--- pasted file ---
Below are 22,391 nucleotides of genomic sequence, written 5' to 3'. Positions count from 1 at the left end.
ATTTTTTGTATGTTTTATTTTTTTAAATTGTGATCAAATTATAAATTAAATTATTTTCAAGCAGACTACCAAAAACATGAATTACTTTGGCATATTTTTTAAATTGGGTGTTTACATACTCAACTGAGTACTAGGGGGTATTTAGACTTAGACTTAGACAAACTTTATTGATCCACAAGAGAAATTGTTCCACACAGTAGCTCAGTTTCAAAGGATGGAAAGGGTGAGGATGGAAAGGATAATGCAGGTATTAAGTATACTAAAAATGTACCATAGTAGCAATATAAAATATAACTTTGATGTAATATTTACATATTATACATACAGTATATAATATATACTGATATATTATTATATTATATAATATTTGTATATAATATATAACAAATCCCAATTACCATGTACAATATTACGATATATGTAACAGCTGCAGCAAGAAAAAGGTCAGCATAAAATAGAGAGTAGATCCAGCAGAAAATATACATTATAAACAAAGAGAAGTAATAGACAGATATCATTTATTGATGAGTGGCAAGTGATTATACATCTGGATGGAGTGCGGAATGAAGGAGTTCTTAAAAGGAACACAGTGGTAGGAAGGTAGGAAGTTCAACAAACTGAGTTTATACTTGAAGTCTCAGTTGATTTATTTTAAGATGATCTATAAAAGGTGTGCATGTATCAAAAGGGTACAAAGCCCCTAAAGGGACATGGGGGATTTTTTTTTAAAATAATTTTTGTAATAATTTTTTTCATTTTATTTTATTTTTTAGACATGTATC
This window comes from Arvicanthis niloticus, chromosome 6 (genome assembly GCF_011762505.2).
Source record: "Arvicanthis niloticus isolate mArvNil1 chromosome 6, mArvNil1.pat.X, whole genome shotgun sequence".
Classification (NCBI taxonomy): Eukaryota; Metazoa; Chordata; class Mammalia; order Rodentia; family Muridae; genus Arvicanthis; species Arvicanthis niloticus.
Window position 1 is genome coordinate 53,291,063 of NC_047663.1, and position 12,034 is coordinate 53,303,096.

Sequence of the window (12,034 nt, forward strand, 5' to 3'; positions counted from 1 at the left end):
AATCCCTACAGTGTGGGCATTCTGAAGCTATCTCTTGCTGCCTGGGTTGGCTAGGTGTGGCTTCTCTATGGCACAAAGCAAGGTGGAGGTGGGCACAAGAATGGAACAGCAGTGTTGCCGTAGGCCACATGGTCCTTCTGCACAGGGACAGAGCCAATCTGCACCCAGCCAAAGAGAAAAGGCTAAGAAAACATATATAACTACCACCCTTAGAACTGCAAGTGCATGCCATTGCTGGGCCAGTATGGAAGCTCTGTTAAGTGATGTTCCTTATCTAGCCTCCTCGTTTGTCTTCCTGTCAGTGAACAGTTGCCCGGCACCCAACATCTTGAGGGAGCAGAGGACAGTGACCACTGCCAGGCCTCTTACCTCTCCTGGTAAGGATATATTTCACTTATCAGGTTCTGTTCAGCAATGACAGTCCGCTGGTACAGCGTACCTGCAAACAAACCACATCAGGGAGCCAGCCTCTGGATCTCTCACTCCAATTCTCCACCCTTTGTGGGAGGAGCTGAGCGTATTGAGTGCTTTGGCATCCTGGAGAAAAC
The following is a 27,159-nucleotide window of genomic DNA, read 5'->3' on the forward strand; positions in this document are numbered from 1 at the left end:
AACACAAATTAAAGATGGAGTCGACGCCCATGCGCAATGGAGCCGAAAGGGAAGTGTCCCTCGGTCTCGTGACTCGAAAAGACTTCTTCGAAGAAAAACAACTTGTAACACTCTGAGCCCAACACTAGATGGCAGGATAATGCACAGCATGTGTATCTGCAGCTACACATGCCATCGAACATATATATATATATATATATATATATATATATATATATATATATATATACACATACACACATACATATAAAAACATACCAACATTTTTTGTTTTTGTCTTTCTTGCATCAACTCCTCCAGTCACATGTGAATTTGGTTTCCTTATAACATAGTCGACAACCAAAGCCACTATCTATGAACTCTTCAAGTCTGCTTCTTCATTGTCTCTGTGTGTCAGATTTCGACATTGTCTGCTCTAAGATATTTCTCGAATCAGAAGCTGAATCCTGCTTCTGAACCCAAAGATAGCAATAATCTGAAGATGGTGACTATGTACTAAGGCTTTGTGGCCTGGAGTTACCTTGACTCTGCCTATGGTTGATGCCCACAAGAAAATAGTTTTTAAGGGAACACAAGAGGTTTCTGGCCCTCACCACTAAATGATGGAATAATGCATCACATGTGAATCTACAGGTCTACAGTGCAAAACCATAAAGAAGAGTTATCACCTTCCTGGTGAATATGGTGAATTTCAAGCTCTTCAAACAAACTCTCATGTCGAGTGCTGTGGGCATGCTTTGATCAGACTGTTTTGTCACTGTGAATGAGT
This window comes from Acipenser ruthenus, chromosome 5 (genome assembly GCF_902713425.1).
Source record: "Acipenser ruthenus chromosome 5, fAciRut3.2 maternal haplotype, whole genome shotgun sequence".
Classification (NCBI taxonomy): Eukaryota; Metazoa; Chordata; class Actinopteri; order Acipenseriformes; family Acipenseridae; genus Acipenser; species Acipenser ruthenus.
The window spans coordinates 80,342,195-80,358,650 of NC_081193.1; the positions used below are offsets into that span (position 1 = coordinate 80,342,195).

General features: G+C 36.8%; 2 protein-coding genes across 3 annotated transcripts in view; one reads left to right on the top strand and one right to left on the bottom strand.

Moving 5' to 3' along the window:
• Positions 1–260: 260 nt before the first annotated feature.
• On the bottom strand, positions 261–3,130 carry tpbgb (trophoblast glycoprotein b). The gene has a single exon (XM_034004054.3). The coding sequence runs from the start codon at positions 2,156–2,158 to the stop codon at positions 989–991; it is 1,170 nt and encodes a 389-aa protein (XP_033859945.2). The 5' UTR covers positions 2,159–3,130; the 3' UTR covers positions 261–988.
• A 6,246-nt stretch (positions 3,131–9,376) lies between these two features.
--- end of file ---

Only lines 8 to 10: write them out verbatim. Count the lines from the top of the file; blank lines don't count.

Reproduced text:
AATCCCTACAGTGTGGGCATTCTGAAGCTATCTCTTGCTGCCTGGGTTGGCTAGGTGTGGCTTCTCTATGGCACAAAGCAAGGTGGAGGTGGGCACAAGAATGGAACAGCAGTGTTGCCGTAGGCCACATGGTCCTTCTGCACAGGGACAGAGCCAATCTGCACCCAGCCAAAGAGAAAAGGCTAAGAAAACATATATAACTACCACCCTTAGAACTGCAAGTGCATGCCATTGCTGGGCCAGTATGGAAGCTCTGTTAAGTGATGTTCCTTATCTAGCCTCCTCGTTTGTCTTCCTGTCAGTGAACAGTTGCCCGGCACCCAACATCTTGAGGGAGCAGAGGACAGTGACCACTGCCAGGCCTCTTACCTCTCCTGGTAAGGATATATTTCACTTATCAGGTTCTGTTCAGCAATGACAGTCCGCTGGTACAGCGTACCTGCAAACAAACCACATCAGGGAGCCAGCCTCTGGATCTCTCACTCCAATTCTCCACCCTTTGTGGGAGGAGCTGAGCGTATTGAGTGCTTTGGCATCCTGGAGAAAAC
The following is a 27,159-nucleotide window of genomic DNA, read 5'->3' on the forward strand; positions in this document are numbered from 1 at the left end:
AACACAAATTAAAGATGGAGTCGACGCCCATGCGCAATGGAGCCGAAAGGGAAGTGTCCCTCGGTCTCGTGACTCGAAAAGACTTCTTCGAAGAAAAACAACTTGTAACACTCTGAGCCCAACACTAGATGGCAGGATAATGCACAGCATGTGTATCTGCAGCTACACATGCCATCGAACATATATATATATATATATATATATATATATATATATATATATATATATACACATACACACATACATATAAAAACATACCAACATTTTTTGTTTTTGTCTTTCTTGCATCAACTCCTCCAGTCACATGTGAATTTGGTTTCCTTATAACATAGTCGACAACCAAAGCCACTATCTATGAACTCTTCAAGTCTGCTTCTTCATTGTCTCTGTGTGTCAGATTTCGACATTGTCTGCTCTAAGATATTTCTCGAATCAGAAGCTGAATCCTGCTTCTGAACCCAAAGATAGCAATAATCTGAAGATGGTGACTATGTACTAAGGCTTTGTGGCCTGGAGTTACCTTGACTCTGCCTATGGTTGATGCCCACAAGAAAATAGTTTTTAAGGGAACACAAGAGGTTTCTGGCCCTCACCACTAAATGATGGAATAATGCATCACATGTGAATCTACAGGTCTACAGTGCAAAACCATAAAGAAGAGTTATCACCTTCCTGGTGAATATGGTGAATTTCAAGCTCTTCAAACAAACTCTCATGTCGAGTGCTGTGGGCATGCTTTGATCAGACTGTTTTGTCACTGTGAATGAGT